LSE SU UN Society Post in Foreign Policy Guide

We are incredibly proud to announce that as part of our partnership with Foreign Policy, we have been able to publish an op-ed in Foreign Policy Guide!

To see the online version, click here:

Written by Sam Povey, one of our all-time finest and most seasoned members, we wish to demonstrate how Model UN can cultivate the education and skillset of modern students.


“Each year, students around the world plan and participate in hundreds of Model UN conferences. Model UN, an educational simulation of the bodies, committees, and specialized agencies of the United Nations, has, in fact, become a global phenomenon. Model UN conferences often attract hundreds or even thousands of participants to represent the views and interests of the UN’s 193 member states.

As a student, my participation in Model UN activities surpassed even my university studies, at times, as the primary focus of my time and attention. I don’t regret this because I am convinced that Model UN enhanced my education in three key ways.

First, Model UN has made me more able and, crucially, more willing to defend my ideas. While university education generally involves some element of discussion and critique, I was exposed to even more robust and prolonged discussions, debates, and arguments at Model UN conferences.

Model UN encourages the sort of interdisciplinary approach that’s so important for 21st-century learning.For instance, if I claimed at a Model UN conference that the Iran nuclear deal is ineffective, I would expect scrutiny from other participating students for two, three, or even five days. There’s no getting “saved by the bell” during these conferences. Model UN has also forced me to consider more seriously the arguments of the “other side.” It is one thing to play devil’s advocate in a couple of paragraphs of an essay criticizing Russia’s foreign policy, but it’s quite another to represent Russia and defend its foreign policy as your own in front of 100 other students.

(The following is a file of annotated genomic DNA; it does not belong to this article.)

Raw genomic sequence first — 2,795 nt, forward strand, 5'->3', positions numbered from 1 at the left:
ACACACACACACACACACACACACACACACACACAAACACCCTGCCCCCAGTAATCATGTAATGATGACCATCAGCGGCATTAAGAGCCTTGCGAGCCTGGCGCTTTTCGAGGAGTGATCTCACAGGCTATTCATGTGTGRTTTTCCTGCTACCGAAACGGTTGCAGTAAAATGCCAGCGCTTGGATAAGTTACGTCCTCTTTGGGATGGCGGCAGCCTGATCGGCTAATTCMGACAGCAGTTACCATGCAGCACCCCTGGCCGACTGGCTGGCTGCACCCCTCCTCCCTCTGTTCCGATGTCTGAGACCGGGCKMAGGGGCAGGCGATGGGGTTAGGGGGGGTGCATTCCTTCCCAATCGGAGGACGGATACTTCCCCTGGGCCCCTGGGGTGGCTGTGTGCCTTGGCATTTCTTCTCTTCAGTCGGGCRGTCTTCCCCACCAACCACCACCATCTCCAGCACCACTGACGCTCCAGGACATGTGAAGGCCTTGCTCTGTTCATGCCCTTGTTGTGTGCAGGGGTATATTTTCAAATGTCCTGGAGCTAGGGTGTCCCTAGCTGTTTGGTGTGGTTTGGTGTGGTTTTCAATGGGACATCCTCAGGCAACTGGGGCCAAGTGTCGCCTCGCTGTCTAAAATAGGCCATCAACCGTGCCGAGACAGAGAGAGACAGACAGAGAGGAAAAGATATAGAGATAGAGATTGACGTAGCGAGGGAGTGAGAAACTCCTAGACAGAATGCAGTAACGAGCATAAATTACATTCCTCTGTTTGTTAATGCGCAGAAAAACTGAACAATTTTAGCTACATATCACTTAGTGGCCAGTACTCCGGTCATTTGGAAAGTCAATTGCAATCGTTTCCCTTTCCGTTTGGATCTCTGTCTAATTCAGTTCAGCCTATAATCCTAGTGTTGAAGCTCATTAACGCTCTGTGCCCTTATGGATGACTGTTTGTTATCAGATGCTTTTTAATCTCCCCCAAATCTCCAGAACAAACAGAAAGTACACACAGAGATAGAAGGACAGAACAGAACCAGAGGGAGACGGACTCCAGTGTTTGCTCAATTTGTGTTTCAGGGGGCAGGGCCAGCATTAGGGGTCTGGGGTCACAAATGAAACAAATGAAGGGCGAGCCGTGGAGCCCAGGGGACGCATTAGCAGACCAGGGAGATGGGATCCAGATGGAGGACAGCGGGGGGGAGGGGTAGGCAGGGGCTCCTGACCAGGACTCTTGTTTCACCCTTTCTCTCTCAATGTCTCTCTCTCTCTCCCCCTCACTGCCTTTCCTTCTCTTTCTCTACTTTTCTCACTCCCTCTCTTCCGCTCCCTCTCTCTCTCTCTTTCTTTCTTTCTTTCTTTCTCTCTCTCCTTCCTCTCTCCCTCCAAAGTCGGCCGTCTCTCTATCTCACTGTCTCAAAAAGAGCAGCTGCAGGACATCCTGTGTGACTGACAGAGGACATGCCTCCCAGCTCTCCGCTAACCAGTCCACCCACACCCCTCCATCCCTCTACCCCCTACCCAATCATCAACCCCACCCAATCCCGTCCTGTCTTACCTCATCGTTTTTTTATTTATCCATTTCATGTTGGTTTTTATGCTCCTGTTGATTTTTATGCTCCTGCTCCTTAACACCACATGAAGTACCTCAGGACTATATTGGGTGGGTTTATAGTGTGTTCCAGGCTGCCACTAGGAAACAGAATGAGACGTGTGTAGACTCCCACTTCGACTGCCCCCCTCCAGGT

Second, Model UN has taught me the “soft” skills that play a vital role in any professional or academic career. The emphasis on reading, essays, and exams in traditional university education often fails to equip students with the skills needed to negotiate a contract, manage office politics, or promote a new enterprise. Model UN emphasizes collaboration. At my first Model UN conference, I was filled with dread as I stared out into a crowded conference hall filled with total strangers. But after a little practice, I no longer had any qualms about approaching a total stranger and arguing my views on the prevention of North Korean nuclear proliferation.

Finally, Model UN encourages the sort of interdisciplinary approach that’s so important for 21st-century learning. Because of its emphasis on collaboration, academic diversity is a natural part of Model UN conferences: An International Relations student might spend one conference discussing the rights of indigenous people with law students and the next debating climate change with scientists. I have found these conferences to be especially valuable in encouraging me to take an interdisciplinary approach to global challenges. Extracurricular activities, such as Model UN, can be an essential part of the graduate school experience.”


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